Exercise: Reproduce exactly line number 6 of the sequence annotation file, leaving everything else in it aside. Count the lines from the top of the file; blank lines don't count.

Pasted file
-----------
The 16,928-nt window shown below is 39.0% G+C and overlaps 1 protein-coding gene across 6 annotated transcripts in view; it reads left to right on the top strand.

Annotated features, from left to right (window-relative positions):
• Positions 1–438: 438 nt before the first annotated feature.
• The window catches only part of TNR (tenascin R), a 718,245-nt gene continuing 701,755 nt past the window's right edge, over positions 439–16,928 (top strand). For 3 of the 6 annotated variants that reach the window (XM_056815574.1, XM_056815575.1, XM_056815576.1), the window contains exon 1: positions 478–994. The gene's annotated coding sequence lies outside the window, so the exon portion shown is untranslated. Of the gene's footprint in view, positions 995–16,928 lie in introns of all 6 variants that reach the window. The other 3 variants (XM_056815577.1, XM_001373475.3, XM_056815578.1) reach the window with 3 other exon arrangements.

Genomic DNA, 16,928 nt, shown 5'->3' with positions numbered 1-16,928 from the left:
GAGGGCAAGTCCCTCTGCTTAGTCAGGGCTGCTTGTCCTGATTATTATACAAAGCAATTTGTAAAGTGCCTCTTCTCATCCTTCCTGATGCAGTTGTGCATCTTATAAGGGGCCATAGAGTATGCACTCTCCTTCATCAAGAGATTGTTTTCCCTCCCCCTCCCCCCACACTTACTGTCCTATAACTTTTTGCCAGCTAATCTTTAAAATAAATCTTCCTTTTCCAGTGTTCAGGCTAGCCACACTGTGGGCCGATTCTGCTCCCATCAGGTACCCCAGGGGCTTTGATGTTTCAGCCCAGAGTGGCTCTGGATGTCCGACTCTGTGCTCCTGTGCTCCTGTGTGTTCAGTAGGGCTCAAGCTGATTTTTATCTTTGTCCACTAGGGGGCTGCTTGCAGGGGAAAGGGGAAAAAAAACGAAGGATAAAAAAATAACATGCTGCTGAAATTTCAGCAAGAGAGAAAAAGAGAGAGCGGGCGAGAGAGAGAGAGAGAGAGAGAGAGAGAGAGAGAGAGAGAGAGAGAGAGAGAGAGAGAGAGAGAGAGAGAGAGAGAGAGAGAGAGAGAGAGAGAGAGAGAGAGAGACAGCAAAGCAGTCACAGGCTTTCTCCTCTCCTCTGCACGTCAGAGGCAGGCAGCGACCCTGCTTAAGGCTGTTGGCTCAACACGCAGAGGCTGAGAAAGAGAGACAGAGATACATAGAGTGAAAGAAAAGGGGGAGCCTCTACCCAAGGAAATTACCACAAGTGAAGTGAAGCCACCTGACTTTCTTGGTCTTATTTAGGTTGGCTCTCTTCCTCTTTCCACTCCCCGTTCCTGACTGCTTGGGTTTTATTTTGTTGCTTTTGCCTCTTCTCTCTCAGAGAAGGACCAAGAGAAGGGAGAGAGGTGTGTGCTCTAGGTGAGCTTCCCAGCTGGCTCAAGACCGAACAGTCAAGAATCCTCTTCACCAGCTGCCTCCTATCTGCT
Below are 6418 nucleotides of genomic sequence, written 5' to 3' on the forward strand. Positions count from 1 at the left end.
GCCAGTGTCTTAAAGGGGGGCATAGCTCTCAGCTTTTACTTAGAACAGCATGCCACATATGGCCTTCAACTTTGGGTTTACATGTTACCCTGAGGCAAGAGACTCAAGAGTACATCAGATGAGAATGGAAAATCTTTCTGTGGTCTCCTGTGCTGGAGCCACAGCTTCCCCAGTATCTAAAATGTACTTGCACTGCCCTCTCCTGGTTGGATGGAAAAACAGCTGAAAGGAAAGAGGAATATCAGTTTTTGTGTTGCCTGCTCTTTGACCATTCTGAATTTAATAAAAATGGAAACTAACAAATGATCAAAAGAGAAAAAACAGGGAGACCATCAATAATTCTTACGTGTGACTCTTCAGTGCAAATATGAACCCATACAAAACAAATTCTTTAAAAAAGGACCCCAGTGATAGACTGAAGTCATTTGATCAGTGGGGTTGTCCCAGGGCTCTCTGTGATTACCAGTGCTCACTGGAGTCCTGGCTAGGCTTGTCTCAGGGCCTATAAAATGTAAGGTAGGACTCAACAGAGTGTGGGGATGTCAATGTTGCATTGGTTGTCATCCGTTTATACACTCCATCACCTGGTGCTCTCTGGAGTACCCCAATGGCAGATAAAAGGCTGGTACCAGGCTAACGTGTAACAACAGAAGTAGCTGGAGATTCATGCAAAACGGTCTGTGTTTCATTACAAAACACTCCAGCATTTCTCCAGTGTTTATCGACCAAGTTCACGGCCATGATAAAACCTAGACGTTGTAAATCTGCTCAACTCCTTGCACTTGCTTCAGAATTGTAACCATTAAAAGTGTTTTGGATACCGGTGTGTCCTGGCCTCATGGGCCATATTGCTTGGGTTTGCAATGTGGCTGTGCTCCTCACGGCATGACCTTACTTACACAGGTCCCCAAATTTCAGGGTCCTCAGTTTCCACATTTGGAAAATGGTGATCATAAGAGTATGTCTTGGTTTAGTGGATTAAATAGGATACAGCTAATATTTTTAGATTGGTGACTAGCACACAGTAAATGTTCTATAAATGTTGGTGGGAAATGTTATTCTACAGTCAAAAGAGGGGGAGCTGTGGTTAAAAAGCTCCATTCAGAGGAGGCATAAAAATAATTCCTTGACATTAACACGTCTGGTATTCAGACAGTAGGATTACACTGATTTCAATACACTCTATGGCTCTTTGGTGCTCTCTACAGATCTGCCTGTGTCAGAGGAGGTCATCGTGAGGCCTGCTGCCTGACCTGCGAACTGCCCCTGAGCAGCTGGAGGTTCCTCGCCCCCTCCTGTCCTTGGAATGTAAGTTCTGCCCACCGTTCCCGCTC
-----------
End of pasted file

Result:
GAGGGCAAGTCCCTCTGCTTAGTCAGGGCTGCTTGTCCTGATTATTATACAAAGCAATTTGTAAAGTGCCTCTTCTCATCCTTCCTGATGCAGTTGTGCATCTTATAAGGGGCCATAGAGTATGCACTCTCCTTCATCAAGAGATTGTTTTCCCTCCCCCTCCCCCCACACTTACTGTCCTATAACTTTTTGCCAGCTAATCTTTAAAATAAATCTTCCTTTTCCAGTGTTCAGGCTAGCCACACTGTGGGCCGATTCTGCTCCCATCAGGTACCCCAGGGGCTTTGATGTTTCAGCCCAGAGTGGCTCTGGATGTCCGACTCTGTGCTCCTGTGCTCCTGTGTGTTCAGTAGGGCTCAAGCTGATTTTTATCTTTGTCCACTAGGGGGCTGCTTGCAGGGGAAAGGGGAAAAAAAACGAAGGATAAAAAAATAACATGCTGCTGAAATTTCAGCAAGAGAGAAAAAGAGAGAGCGGGCGAGAGAGAGAGAGAGAGAGAGAGAGAGAGAGAGAGAGAGAGAGAGAGAGAGAGAGAGAGAGAGAGAGAGAGAGAGAGAGAGAGAGAGAGAGAGAGAGAGAGAGAGACAGCAAAGCAGTCACAGGCTTTCTCCTCTCCTCTGCACGTCAGAGGCAGGCAGCGACCCTGCTTAAGGCTGTTGGCTCAACACGCAGAGGCTGAGAAAGAGAGACAGAGATACATAGAGTGAAAGAAAAGGGGGAGCCTCTACCCAAGGAAATTACCACAAGTGAAGTGAAGCCACCTGACTTTCTTGGTCTTATTTAGGTTGGCTCTCTTCCTCTTTCCACTCCCCGTTCCTGACTGCTTGGGTTTTATTTTGTTGCTTTTGCCTCTTCTCTCTCAGAGAAGGACCAAGAGAAGGGAGAGAGGTGTGTGCTCTAGGTGAGCTTCCCAGCTGGCTCAAGACCGAACAGTCAAGAATCCTCTTCACCAGCTGCCTCCTATCTGCT